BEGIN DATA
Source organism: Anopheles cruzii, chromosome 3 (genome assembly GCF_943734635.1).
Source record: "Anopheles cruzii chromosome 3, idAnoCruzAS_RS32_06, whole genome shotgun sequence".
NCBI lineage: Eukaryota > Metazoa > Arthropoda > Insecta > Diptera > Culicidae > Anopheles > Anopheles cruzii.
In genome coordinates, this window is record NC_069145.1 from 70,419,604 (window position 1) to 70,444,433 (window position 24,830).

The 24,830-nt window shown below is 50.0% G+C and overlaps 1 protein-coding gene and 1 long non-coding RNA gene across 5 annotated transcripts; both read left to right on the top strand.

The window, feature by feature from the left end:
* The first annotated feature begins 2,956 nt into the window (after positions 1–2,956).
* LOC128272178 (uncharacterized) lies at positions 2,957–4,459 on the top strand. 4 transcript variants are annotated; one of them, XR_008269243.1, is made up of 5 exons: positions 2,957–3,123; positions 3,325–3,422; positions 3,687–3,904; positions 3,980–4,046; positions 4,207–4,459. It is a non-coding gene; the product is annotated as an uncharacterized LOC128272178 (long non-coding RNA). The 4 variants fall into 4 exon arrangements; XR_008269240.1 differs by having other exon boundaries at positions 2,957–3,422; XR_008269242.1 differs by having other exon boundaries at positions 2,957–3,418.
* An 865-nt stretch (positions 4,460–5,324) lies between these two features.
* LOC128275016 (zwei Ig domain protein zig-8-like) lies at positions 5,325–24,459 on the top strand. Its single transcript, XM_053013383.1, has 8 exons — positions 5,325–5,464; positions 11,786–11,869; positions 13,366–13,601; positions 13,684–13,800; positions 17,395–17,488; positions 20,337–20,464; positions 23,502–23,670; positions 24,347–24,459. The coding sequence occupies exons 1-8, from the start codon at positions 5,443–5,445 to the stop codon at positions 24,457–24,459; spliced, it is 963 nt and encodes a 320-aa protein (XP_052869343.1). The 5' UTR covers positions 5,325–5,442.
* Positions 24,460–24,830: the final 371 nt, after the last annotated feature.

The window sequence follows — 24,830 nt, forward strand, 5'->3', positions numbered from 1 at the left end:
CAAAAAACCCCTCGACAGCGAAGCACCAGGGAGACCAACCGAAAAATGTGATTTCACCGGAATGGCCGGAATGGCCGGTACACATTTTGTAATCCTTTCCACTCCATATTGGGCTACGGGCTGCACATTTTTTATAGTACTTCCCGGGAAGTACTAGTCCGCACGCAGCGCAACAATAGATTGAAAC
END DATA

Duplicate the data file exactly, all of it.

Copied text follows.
Source organism: Anopheles cruzii, chromosome 3 (genome assembly GCF_943734635.1).
Source record: "Anopheles cruzii chromosome 3, idAnoCruzAS_RS32_06, whole genome shotgun sequence".
NCBI lineage: Eukaryota > Metazoa > Arthropoda > Insecta > Diptera > Culicidae > Anopheles > Anopheles cruzii.
In genome coordinates, this window is record NC_069145.1 from 70,419,604 (window position 1) to 70,444,433 (window position 24,830).

The 24,830-nt window shown below is 50.0% G+C and overlaps 1 protein-coding gene and 1 long non-coding RNA gene across 5 annotated transcripts; both read left to right on the top strand.

The window, feature by feature from the left end:
* The first annotated feature begins 2,956 nt into the window (after positions 1–2,956).
* LOC128272178 (uncharacterized) lies at positions 2,957–4,459 on the top strand. 4 transcript variants are annotated; one of them, XR_008269243.1, is made up of 5 exons: positions 2,957–3,123; positions 3,325–3,422; positions 3,687–3,904; positions 3,980–4,046; positions 4,207–4,459. It is a non-coding gene; the product is annotated as an uncharacterized LOC128272178 (long non-coding RNA). The 4 variants fall into 4 exon arrangements; XR_008269240.1 differs by having other exon boundaries at positions 2,957–3,422; XR_008269242.1 differs by having other exon boundaries at positions 2,957–3,418.
* An 865-nt stretch (positions 4,460–5,324) lies between these two features.
* LOC128275016 (zwei Ig domain protein zig-8-like) lies at positions 5,325–24,459 on the top strand. Its single transcript, XM_053013383.1, has 8 exons — positions 5,325–5,464; positions 11,786–11,869; positions 13,366–13,601; positions 13,684–13,800; positions 17,395–17,488; positions 20,337–20,464; positions 23,502–23,670; positions 24,347–24,459. The coding sequence occupies exons 1-8, from the start codon at positions 5,443–5,445 to the stop codon at positions 24,457–24,459; spliced, it is 963 nt and encodes a 320-aa protein (XP_052869343.1). The 5' UTR covers positions 5,325–5,442.
* Positions 24,460–24,830: the final 371 nt, after the last annotated feature.

The window sequence follows — 24,830 nt, forward strand, 5'->3', positions numbered from 1 at the left end:
CAAAAAACCCCTCGACAGCGAAGCACCAGGGAGACCAACCGAAAAATGTGATTTCACCGGAATGGCCGGAATGGCCGGTACACATTTTGTAATCCTTTCCACTCCATATTGGGCTACGGGCTGCACATTTTTTATAGTACTTCCCGGGAAGTACTAGTCCGCACGCAGCGCAACAATAGATTGAAAC